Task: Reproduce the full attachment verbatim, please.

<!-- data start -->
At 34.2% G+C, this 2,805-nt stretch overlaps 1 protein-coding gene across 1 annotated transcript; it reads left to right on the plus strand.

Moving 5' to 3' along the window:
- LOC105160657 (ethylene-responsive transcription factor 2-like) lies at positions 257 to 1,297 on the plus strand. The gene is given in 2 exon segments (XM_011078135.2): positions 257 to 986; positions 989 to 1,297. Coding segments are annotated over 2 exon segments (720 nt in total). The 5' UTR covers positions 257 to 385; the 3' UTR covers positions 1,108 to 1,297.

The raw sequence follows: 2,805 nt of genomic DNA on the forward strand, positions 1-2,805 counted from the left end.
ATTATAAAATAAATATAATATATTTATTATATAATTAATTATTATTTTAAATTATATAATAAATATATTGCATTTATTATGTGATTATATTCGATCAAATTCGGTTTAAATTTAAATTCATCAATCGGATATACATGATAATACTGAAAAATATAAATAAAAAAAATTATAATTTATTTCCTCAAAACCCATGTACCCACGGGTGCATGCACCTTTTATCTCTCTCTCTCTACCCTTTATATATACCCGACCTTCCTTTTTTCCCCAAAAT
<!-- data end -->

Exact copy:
At 34.2% G+C, this 2,805-nt stretch overlaps 1 protein-coding gene across 1 annotated transcript; it reads left to right on the plus strand.

Moving 5' to 3' along the window:
- LOC105160657 (ethylene-responsive transcription factor 2-like) lies at positions 257 to 1,297 on the plus strand. The gene is given in 2 exon segments (XM_011078135.2): positions 257 to 986; positions 989 to 1,297. Coding segments are annotated over 2 exon segments (720 nt in total). The 5' UTR covers positions 257 to 385; the 3' UTR covers positions 1,108 to 1,297.

The raw sequence follows: 2,805 nt of genomic DNA on the forward strand, positions 1-2,805 counted from the left end.
ATTATAAAATAAATATAATATATTTATTATATAATTAATTATTATTTTAAATTATATAATAAATATATTGCATTTATTATGTGATTATATTCGATCAAATTCGGTTTAAATTTAAATTCATCAATCGGATATACATGATAATACTGAAAAATATAAATAAAAAAAATTATAATTTATTTCCTCAAAACCCATGTACCCACGGGTGCATGCACCTTTTATCTCTCTCTCTCTACCCTTTATATATACCCGACCTTCCTTTTTTCCCCAAAAT